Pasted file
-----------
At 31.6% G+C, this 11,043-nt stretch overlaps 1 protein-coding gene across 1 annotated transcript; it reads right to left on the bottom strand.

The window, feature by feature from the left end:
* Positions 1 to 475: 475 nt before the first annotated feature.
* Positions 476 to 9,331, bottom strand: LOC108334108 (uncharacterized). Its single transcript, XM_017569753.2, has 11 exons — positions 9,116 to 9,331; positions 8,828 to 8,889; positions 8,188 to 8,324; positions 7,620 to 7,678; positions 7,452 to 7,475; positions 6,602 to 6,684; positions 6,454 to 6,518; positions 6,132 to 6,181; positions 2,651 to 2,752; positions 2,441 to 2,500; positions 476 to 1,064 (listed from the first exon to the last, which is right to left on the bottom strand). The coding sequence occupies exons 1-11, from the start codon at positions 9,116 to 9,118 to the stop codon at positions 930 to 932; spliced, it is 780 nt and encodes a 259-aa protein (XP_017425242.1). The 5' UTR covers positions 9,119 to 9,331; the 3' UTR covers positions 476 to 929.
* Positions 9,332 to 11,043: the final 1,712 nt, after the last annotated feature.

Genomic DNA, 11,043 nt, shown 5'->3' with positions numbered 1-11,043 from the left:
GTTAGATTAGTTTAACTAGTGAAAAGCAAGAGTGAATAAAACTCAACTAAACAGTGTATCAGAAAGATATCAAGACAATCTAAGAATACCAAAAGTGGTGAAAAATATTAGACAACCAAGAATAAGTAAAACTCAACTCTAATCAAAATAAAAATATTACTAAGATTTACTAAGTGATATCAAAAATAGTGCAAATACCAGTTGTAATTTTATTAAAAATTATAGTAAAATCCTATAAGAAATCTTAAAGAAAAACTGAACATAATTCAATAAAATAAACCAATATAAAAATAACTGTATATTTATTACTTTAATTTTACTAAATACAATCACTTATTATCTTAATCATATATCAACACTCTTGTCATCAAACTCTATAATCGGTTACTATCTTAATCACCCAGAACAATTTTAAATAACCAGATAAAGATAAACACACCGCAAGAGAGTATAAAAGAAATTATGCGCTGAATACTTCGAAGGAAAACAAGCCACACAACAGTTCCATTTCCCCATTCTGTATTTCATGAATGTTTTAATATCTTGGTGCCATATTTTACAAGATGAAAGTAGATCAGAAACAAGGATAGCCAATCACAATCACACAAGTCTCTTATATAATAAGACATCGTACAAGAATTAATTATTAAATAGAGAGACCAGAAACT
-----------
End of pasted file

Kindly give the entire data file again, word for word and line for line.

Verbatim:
At 31.6% G+C, this 11,043-nt stretch overlaps 1 protein-coding gene across 1 annotated transcript; it reads right to left on the bottom strand.

The window, feature by feature from the left end:
* Positions 1 to 475: 475 nt before the first annotated feature.
* Positions 476 to 9,331, bottom strand: LOC108334108 (uncharacterized). Its single transcript, XM_017569753.2, has 11 exons — positions 9,116 to 9,331; positions 8,828 to 8,889; positions 8,188 to 8,324; positions 7,620 to 7,678; positions 7,452 to 7,475; positions 6,602 to 6,684; positions 6,454 to 6,518; positions 6,132 to 6,181; positions 2,651 to 2,752; positions 2,441 to 2,500; positions 476 to 1,064 (listed from the first exon to the last, which is right to left on the bottom strand). The coding sequence occupies exons 1-11, from the start codon at positions 9,116 to 9,118 to the stop codon at positions 930 to 932; spliced, it is 780 nt and encodes a 259-aa protein (XP_017425242.1). The 5' UTR covers positions 9,119 to 9,331; the 3' UTR covers positions 476 to 929.
* Positions 9,332 to 11,043: the final 1,712 nt, after the last annotated feature.

Genomic DNA, 11,043 nt, shown 5'->3' with positions numbered 1-11,043 from the left:
GTTAGATTAGTTTAACTAGTGAAAAGCAAGAGTGAATAAAACTCAACTAAACAGTGTATCAGAAAGATATCAAGACAATCTAAGAATACCAAAAGTGGTGAAAAATATTAGACAACCAAGAATAAGTAAAACTCAACTCTAATCAAAATAAAAATATTACTAAGATTTACTAAGTGATATCAAAAATAGTGCAAATACCAGTTGTAATTTTATTAAAAATTATAGTAAAATCCTATAAGAAATCTTAAAGAAAAACTGAACATAATTCAATAAAATAAACCAATATAAAAATAACTGTATATTTATTACTTTAATTTTACTAAATACAATCACTTATTATCTTAATCATATATCAACACTCTTGTCATCAAACTCTATAATCGGTTACTATCTTAATCACCCAGAACAATTTTAAATAACCAGATAAAGATAAACACACCGCAAGAGAGTATAAAAGAAATTATGCGCTGAATACTTCGAAGGAAAACAAGCCACACAACAGTTCCATTTCCCCATTCTGTATTTCATGAATGTTTTAATATCTTGGTGCCATATTTTACAAGATGAAAGTAGATCAGAAACAAGGATAGCCAATCACAATCACACAAGTCTCTTATATAATAAGACATCGTACAAGAATTAATTATTAAATAGAGAGACCAGAAACT